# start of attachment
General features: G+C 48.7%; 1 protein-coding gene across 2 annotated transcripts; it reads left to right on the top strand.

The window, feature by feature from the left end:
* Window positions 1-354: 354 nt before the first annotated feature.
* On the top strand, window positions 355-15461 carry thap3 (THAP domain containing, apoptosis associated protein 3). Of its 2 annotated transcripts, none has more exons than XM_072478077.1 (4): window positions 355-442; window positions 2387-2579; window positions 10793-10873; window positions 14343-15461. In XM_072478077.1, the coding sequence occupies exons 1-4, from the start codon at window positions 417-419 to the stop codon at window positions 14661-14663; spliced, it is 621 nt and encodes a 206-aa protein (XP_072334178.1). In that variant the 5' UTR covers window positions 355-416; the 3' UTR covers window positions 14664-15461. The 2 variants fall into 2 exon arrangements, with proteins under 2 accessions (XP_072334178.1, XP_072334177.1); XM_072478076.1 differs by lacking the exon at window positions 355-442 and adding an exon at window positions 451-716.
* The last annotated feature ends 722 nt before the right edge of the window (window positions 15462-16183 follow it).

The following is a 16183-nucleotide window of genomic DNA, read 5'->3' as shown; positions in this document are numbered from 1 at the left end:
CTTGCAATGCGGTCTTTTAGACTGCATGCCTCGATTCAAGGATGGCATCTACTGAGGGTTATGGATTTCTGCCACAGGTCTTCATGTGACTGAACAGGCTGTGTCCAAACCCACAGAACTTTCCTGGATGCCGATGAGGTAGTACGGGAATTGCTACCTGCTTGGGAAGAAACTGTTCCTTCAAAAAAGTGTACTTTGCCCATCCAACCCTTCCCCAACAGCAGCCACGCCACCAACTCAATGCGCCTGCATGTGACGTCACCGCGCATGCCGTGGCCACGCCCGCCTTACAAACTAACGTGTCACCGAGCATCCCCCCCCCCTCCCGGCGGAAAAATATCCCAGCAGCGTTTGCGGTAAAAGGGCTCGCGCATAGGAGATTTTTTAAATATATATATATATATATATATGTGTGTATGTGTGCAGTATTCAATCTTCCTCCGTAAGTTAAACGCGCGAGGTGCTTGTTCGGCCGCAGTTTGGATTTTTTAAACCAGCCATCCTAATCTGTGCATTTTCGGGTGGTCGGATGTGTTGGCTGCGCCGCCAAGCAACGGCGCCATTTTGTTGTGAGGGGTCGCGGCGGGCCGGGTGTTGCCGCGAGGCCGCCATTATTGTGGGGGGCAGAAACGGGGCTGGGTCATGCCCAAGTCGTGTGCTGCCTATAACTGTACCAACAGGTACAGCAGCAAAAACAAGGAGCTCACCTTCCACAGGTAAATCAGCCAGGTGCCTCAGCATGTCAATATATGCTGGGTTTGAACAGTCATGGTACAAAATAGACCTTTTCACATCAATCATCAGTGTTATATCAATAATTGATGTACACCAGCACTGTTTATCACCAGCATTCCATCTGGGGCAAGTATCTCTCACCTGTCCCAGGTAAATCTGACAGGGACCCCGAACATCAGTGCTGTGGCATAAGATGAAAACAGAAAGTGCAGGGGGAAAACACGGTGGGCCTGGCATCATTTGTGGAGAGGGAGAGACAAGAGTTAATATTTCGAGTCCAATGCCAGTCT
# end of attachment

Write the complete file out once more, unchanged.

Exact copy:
General features: G+C 48.7%; 1 protein-coding gene across 2 annotated transcripts; it reads left to right on the top strand.

The window, feature by feature from the left end:
* Window positions 1-354: 354 nt before the first annotated feature.
* On the top strand, window positions 355-15461 carry thap3 (THAP domain containing, apoptosis associated protein 3). Of its 2 annotated transcripts, none has more exons than XM_072478077.1 (4): window positions 355-442; window positions 2387-2579; window positions 10793-10873; window positions 14343-15461. In XM_072478077.1, the coding sequence occupies exons 1-4, from the start codon at window positions 417-419 to the stop codon at window positions 14661-14663; spliced, it is 621 nt and encodes a 206-aa protein (XP_072334178.1). In that variant the 5' UTR covers window positions 355-416; the 3' UTR covers window positions 14664-15461. The 2 variants fall into 2 exon arrangements, with proteins under 2 accessions (XP_072334178.1, XP_072334177.1); XM_072478076.1 differs by lacking the exon at window positions 355-442 and adding an exon at window positions 451-716.
* The last annotated feature ends 722 nt before the right edge of the window (window positions 15462-16183 follow it).

The following is a 16183-nucleotide window of genomic DNA, read 5'->3' as shown; positions in this document are numbered from 1 at the left end:
CTTGCAATGCGGTCTTTTAGACTGCATGCCTCGATTCAAGGATGGCATCTACTGAGGGTTATGGATTTCTGCCACAGGTCTTCATGTGACTGAACAGGCTGTGTCCAAACCCACAGAACTTTCCTGGATGCCGATGAGGTAGTACGGGAATTGCTACCTGCTTGGGAAGAAACTGTTCCTTCAAAAAAGTGTACTTTGCCCATCCAACCCTTCCCCAACAGCAGCCACGCCACCAACTCAATGCGCCTGCATGTGACGTCACCGCGCATGCCGTGGCCACGCCCGCCTTACAAACTAACGTGTCACCGAGCATCCCCCCCCCCTCCCGGCGGAAAAATATCCCAGCAGCGTTTGCGGTAAAAGGGCTCGCGCATAGGAGATTTTTTAAATATATATATATATATATATATGTGTGTATGTGTGCAGTATTCAATCTTCCTCCGTAAGTTAAACGCGCGAGGTGCTTGTTCGGCCGCAGTTTGGATTTTTTAAACCAGCCATCCTAATCTGTGCATTTTCGGGTGGTCGGATGTGTTGGCTGCGCCGCCAAGCAACGGCGCCATTTTGTTGTGAGGGGTCGCGGCGGGCCGGGTGTTGCCGCGAGGCCGCCATTATTGTGGGGGGCAGAAACGGGGCTGGGTCATGCCCAAGTCGTGTGCTGCCTATAACTGTACCAACAGGTACAGCAGCAAAAACAAGGAGCTCACCTTCCACAGGTAAATCAGCCAGGTGCCTCAGCATGTCAATATATGCTGGGTTTGAACAGTCATGGTACAAAATAGACCTTTTCACATCAATCATCAGTGTTATATCAATAATTGATGTACACCAGCACTGTTTATCACCAGCATTCCATCTGGGGCAAGTATCTCTCACCTGTCCCAGGTAAATCTGACAGGGACCCCGAACATCAGTGCTGTGGCATAAGATGAAAACAGAAAGTGCAGGGGGAAAACACGGTGGGCCTGGCATCATTTGTGGAGAGGGAGAGACAAGAGTTAATATTTCGAGTCCAATGCCAGTCT